We are more than 25 long-term staff spread out in several teams in three provinces of central DR Congo. The teams themselves are working from different field-bases or village camps in the basins of the three rivers, the Tshuapa, Lomami, and Lualaba (TL2). We are mainly Congolese staff; some grew up in the TL2 region and came on first as temporary camp help but now organize missions and lead teams.
Our crew, working together, makes a top-notch, productive unit, not only because of field knowledge and observation skills, but also because of diplomatic skills, negotiation and conflict resolution and prevention.
You can read about me in the side bar. That’s enough, don’t you think? A few more details are in “Who is Terese and why is she writing here” and in a National Geographic video from back in the days. With wonderfully warm receptions like this, no wonder I stay in Congo
What I like most about the work is the anticipation. What new bird, bug, spider, lizard, or flower will I see during the day? And sometimes they are even new to science. I love the mystery and the subtlety of so much of the forest. There are birdcalls I have heard for years and never yet identified… read more
Program manager of the TL2 Project
He was born in a small village in the territory of Wamba, 1982, in Province of Haut Uele. He is the youngest son of the eight children of the first of four wives. In all his father, a coffee farmer, had 19 children. His father died when Willy was 5. He lived in the village until he was 8 years old, then he moved to Kisangani where his older brother, Jean-Remy, helped him get an education… read more
When people want to reject what he tells them, Maurice becomes frustrated. But he knows it is part of the work and he just has to overcome it and keep trying. For instance now he is putting in park boundary markers and three villages in the south of the park had a different idea of where the limits were located. Local people are not familiar with maps or GPS; they believe that what they approved years ago is different from what is written down. Maurice accompanies them to the field, they have to talk and talk. Lack of education is a real problem…. read more
Program Coordinator for Tshopo Province
I first started working with Terese and John and for conservation in DRCongo in 1994. I am now part of the Congolese Conservation Institute (ICCN). I come from north of Bunia in the far east of Congo and am of the Hema tribe, but we spoke Kilendu not Kihema at home when I was growing up. Now I speak KiSwahili at home because my wife is from another ethnic group. We have six children. MamaTerese asked what I thought was the most interesting part of the TL2 work so far: I have found the southern Province of Maniema important for 2 reasons:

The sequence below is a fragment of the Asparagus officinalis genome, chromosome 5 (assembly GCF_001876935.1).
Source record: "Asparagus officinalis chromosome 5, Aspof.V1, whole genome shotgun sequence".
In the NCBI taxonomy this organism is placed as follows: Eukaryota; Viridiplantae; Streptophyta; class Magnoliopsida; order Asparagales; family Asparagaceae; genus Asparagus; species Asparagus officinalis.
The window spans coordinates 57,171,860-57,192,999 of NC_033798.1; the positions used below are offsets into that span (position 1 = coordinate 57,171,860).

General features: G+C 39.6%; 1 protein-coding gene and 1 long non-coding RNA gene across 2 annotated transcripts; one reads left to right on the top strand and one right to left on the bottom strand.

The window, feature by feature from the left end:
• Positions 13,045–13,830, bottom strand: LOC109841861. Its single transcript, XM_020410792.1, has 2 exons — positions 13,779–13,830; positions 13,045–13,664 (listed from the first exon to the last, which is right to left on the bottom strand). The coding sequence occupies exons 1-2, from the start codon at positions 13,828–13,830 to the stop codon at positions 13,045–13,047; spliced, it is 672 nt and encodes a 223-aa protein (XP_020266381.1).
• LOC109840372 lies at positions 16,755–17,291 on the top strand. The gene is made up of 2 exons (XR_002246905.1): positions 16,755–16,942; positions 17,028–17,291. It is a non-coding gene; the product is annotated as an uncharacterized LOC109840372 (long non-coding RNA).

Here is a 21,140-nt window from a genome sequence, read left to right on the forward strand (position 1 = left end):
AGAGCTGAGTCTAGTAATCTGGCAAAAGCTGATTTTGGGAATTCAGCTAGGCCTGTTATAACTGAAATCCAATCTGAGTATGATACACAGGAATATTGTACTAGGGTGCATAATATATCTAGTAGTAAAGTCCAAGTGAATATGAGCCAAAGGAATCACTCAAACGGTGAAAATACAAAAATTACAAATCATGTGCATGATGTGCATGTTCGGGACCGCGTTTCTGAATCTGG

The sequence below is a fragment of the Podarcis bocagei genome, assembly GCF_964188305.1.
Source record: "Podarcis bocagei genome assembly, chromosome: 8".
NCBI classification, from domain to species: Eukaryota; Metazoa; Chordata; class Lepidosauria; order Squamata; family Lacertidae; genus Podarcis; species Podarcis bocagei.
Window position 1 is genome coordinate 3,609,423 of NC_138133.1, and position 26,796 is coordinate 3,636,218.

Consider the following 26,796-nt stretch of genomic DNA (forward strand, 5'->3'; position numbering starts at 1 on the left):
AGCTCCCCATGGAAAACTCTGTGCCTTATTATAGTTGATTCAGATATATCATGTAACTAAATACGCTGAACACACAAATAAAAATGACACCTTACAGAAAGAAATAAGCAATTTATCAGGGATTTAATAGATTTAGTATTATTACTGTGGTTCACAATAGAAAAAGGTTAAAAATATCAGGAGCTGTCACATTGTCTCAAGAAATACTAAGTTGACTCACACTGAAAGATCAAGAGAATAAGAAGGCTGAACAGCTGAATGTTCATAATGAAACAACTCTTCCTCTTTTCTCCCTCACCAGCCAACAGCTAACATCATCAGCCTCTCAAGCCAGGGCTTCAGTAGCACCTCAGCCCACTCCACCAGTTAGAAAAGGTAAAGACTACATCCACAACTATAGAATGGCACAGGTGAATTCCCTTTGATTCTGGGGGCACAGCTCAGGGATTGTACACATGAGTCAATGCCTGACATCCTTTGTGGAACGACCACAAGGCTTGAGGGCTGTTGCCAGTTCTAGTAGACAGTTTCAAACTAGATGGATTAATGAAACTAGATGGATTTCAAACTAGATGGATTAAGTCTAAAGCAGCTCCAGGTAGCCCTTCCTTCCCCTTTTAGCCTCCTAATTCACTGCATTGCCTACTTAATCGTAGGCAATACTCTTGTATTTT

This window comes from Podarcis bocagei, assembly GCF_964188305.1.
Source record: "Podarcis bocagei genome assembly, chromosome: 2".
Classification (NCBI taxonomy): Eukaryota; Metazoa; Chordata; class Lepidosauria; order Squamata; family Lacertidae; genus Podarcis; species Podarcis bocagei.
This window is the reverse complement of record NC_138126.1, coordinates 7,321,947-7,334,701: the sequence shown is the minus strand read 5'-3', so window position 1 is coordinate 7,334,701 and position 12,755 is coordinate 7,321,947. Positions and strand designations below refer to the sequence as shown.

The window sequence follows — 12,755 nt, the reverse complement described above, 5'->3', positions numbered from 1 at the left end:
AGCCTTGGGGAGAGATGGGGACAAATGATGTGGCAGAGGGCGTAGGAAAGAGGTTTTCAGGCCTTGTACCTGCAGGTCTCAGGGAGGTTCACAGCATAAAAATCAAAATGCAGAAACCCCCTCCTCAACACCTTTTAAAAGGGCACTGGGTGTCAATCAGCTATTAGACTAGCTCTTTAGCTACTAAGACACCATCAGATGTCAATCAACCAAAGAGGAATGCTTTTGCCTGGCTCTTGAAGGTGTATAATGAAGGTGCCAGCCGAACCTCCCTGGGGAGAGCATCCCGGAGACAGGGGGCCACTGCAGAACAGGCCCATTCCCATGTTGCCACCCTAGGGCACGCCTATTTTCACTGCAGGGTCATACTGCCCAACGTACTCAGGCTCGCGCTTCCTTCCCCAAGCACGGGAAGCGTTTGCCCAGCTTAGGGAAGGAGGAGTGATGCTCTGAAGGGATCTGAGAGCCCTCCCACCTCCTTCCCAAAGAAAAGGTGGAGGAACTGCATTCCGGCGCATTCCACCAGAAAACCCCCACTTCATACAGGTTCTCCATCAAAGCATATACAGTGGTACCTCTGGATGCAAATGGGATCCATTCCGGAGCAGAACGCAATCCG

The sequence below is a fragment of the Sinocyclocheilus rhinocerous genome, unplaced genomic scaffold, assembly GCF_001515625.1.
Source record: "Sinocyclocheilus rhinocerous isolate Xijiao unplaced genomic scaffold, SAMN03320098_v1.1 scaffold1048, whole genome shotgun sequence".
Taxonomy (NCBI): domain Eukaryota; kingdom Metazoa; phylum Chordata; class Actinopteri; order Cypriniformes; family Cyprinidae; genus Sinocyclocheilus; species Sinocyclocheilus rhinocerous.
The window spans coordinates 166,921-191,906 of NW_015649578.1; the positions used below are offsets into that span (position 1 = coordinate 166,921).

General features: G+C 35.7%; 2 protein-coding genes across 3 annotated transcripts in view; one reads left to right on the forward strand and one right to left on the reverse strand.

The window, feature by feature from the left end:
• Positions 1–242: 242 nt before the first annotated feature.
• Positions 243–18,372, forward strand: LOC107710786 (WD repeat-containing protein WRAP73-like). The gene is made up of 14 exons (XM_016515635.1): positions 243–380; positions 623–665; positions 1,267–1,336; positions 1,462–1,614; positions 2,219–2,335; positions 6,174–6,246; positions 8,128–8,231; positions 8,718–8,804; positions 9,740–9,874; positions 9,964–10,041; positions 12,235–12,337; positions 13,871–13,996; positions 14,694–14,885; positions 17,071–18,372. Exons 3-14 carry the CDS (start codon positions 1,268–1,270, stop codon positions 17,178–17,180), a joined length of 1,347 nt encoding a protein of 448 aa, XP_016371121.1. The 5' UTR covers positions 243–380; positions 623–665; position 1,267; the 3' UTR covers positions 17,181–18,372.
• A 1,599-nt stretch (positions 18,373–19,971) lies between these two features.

- The people are friendly and welcoming
- There is evidence of lots of animals, particularly bonobo, but also other primates and ungulates.
Ambassador for the program to support conservation law enforcement, PALL (le Projet d’Appui à la Loi dans Lomami); Public relations officer Maniema
A turning point for Léon was when he learned that his colleague, Boni, was twice slashed with a machete while struggling to get the shotgun out of the hands of a poacher who had shot at his patrol team in the park. Boni prevailed; the man with the machete fled and Leon tried to get justice. Unfortunately a bushmeat lobby was there first. It was Boni who received the arrest warrant not the poacher with the gun, and the project was asked to close its doors. Leon managed to reverse these two decisions, but never to get justice. Leon understood that there was a long way to go to get conservation laws taken seriously and to make the courts work to implement the law not the wishes of lobbies… read more
Program Coordinator for Maniema Province
“Hunting damaged the forest of the village where I was born, all the forest elephants disappeared, the apes, monkeys and duikers became very rare. Watching these I felt it was not right, and always wanted to do something about it…” read more
PALL Deputy in Tshopo Province
Robert first heard about conservation in his village, not far from the Okapi Wildlife Reserve. Robert’s father – the headmaster of a local elementary school –recognized the significance of conservation. “My father told us now the world is going in a direction where conservation needs to have an important role. You should learn about this. In my time, I couldn’t go to university, but you have the opportunity.” And Robert listened to him… read more
Team Leader, in charge of the camera trap program in Maniema Province
Junior is a field person; he spends most of his time in the forest and loves it. His main responsibility is the camera traps, but he also participates in other mammal monitoring: walking transects to record animal sign and surveillance patrols that also monitor the main threat — hunting… read more